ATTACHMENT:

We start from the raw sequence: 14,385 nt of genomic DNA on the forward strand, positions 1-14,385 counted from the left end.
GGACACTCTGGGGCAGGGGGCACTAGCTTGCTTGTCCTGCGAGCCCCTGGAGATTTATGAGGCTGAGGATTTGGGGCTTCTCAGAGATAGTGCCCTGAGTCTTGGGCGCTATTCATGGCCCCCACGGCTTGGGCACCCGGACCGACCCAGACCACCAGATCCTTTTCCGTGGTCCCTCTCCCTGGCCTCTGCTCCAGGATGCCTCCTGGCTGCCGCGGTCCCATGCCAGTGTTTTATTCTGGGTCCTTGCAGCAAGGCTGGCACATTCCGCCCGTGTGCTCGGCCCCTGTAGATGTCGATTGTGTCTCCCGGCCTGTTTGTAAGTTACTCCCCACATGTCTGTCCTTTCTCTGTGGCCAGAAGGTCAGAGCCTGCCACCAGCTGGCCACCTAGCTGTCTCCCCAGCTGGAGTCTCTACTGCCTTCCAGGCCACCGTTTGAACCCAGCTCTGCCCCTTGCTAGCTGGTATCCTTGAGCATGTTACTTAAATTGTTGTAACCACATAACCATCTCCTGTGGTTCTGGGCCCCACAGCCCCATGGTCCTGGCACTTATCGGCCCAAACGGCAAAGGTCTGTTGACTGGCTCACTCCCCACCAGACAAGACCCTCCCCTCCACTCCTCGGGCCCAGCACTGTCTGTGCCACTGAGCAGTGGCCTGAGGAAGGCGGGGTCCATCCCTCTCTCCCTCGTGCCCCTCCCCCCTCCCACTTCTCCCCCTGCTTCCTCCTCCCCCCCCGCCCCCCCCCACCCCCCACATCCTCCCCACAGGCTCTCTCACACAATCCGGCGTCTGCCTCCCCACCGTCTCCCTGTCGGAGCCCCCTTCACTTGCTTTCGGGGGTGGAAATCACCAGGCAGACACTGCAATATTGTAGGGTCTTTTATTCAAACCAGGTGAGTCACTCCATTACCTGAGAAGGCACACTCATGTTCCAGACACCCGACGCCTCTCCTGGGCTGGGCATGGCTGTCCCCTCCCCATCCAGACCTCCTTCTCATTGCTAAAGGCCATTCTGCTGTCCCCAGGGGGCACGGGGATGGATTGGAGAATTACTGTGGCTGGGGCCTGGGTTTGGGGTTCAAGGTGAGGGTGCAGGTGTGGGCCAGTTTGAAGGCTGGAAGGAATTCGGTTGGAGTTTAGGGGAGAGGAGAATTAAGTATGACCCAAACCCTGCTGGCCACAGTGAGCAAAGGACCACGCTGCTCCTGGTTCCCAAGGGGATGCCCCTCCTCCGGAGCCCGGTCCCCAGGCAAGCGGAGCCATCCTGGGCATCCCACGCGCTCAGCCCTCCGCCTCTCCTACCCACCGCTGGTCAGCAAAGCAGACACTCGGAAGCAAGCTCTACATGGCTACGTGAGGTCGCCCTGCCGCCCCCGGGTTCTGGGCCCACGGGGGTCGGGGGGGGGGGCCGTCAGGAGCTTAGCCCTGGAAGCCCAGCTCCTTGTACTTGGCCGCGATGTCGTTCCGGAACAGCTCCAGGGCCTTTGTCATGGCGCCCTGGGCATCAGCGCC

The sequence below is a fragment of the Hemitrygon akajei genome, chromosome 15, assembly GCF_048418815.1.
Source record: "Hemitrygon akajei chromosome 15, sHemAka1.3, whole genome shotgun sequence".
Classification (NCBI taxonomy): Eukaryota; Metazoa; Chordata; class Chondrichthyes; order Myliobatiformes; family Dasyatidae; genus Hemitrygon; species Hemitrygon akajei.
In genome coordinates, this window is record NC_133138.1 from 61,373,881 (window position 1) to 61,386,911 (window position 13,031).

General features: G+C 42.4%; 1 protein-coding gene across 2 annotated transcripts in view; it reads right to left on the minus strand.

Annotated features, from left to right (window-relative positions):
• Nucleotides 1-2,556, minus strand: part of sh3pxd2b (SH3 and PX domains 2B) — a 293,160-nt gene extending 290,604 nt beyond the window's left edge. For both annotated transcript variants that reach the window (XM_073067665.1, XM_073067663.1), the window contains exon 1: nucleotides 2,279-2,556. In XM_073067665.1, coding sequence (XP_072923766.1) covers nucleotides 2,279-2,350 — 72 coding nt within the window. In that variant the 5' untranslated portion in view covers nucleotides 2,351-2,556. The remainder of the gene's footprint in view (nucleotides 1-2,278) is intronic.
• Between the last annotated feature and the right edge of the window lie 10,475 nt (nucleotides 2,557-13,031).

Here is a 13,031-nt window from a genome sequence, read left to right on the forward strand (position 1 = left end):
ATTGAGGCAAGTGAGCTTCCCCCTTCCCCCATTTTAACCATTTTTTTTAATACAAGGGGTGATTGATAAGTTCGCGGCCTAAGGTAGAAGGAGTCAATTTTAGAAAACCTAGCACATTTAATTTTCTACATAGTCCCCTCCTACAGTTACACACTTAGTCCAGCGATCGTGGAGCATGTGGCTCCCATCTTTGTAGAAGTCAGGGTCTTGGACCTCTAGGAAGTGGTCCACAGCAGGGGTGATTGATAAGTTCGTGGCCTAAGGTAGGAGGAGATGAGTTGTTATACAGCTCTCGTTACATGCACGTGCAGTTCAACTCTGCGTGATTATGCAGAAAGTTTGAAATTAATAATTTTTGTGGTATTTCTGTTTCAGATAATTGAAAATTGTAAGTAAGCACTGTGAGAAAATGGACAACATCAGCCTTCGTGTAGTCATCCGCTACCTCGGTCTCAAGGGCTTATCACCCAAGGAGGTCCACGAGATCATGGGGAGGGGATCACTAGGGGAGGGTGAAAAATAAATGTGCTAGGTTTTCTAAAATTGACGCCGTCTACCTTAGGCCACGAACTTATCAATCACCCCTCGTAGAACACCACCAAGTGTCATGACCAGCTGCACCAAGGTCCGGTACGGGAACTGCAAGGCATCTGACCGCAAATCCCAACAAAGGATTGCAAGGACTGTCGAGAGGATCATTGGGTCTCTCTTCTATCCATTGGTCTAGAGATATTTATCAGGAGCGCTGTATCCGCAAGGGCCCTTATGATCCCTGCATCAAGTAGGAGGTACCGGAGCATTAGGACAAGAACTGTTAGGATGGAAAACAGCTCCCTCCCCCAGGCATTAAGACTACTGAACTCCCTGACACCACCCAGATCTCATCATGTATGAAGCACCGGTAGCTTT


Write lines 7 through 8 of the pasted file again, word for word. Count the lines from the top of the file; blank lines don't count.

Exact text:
General features: G+C 42.4%; 1 protein-coding gene across 2 annotated transcripts in view; it reads right to left on the minus strand.

Annotated features, from left to right (window-relative positions):